The department’s degree programs provide the technical expertise and interdisciplinary skills required of the modern mathematician. We provide training for those who wish to pursue a career in teaching; those who plan mathematicsrelated careers in business, government, or industry; and those who wish to obtain the intensive training that will lead them to the frontiers of modern research in pure or applied mathematics.
The Department of Mathematics offers programs leading to the Master of Arts, Master of Science, and Doctor of Philosophy. The department also offers programs leading to the Master of Mathematics and, in cooperation with the College of Education, a program leading to the degree of Master of Arts in Teaching. A description of the basic M.A.T. requirements appears in the "College of Education" section of this bulletin.
Admission
For admission into the M.S., M.A., or Ph.D. degree programs, applicants must have a bachelor’s degree from an approved institution and should have an undergraduate foundation in mathematics equivalent to that of a major in mathematics at the University of South Carolina. A minimum B average in all collegelevel math courses is required for full admission. Applicants who do not have this preparation may be admitted on probation and placed in such undergraduate courses as necessary to strengthen their backgrounds.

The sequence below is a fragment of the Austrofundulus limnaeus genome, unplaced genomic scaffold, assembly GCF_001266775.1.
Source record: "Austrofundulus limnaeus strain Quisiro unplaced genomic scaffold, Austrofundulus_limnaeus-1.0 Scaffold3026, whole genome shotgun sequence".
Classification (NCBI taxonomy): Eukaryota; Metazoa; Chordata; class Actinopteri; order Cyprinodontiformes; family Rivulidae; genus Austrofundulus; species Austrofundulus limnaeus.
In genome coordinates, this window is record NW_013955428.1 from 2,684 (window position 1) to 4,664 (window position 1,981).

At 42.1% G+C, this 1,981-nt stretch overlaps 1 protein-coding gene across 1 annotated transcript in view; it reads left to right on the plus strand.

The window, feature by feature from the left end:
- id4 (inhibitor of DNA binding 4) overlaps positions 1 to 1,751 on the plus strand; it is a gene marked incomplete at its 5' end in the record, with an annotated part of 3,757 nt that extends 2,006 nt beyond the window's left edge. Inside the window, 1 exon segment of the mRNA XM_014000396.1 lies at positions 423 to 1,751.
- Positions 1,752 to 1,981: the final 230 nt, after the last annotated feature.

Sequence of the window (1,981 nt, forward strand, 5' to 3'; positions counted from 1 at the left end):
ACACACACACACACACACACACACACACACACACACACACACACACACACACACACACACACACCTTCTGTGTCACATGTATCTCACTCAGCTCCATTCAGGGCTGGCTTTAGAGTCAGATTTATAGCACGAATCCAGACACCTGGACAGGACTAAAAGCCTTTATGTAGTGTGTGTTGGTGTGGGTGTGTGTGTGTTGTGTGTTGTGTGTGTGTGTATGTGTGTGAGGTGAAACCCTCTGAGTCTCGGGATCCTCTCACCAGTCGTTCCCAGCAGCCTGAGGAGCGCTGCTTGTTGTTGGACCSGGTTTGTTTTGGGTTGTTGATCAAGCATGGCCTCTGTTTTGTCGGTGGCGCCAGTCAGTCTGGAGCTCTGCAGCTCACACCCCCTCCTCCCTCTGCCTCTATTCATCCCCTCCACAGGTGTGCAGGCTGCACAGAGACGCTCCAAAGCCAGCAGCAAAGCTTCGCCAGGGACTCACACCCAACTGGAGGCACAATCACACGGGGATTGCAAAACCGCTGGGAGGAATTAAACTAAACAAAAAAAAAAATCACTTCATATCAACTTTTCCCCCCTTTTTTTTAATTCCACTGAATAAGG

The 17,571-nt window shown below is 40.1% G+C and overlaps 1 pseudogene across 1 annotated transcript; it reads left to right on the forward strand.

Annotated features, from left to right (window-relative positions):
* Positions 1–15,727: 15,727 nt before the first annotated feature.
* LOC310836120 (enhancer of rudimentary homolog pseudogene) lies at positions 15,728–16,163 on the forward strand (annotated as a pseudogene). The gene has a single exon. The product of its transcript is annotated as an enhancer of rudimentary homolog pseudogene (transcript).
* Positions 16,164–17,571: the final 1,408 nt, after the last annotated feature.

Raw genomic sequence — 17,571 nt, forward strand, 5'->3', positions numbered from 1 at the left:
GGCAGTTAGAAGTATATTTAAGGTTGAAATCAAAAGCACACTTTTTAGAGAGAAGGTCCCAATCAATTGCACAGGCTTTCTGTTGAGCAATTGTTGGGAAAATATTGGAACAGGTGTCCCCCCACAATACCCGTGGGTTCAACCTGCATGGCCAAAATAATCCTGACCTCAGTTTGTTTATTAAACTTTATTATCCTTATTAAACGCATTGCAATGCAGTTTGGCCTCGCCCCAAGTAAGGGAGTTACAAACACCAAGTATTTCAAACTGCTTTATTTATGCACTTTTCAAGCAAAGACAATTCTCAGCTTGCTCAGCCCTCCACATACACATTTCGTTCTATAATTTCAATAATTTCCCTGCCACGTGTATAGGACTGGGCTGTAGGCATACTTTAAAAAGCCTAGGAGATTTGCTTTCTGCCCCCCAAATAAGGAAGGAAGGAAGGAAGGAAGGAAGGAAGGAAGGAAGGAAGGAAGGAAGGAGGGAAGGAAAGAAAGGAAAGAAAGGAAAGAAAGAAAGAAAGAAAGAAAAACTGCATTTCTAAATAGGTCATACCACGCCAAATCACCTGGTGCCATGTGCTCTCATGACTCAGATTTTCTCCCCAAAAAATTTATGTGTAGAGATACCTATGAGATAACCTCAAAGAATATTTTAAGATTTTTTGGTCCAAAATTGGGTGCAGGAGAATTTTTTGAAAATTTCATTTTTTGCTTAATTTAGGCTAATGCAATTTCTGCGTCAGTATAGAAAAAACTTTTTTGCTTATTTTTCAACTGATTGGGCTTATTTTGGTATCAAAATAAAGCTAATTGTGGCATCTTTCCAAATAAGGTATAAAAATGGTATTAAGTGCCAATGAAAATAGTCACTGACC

For admission to the M.M. or M.A.T. degree programs, applicants must have a bachelor’s degree from an approved institution and are expected to have completed a minimum of six credit hours beyond multivariable calculus. Applicants with background deficiencies may be admitted on a conditional basis and placed in certain undergraduate courses to strengthen their foundation. Such course work may not be used toward the degree.
More specific admissions details accompany the discussion of degrees below.
Applicants should submit an official transcript from each school or college previously attended, at least two letters of recommendation from persons familiar with their abilities in mathematics, and a report of scores achieved on the GRE.
International applicants are also required to submit a report of scores on the TOEFL examination. A minimum score of 570 (230 computerbased score) is required for admission to the program, and a minimum score of 600 (250 computerbased score) is required for consideration for a teaching assistantship.
Application materials should be sent to The Graduate School, University of South Carolina, Columbia, SC 29208. Inquiries concerning the graduate program and graduate assistantships in mathematics should be directed to: Director of Graduate Studies, Department of Mathematics, University of South Carolina, Columbia, SC 29208.
Email: graddir@math.sc.edu.
Degree Requirements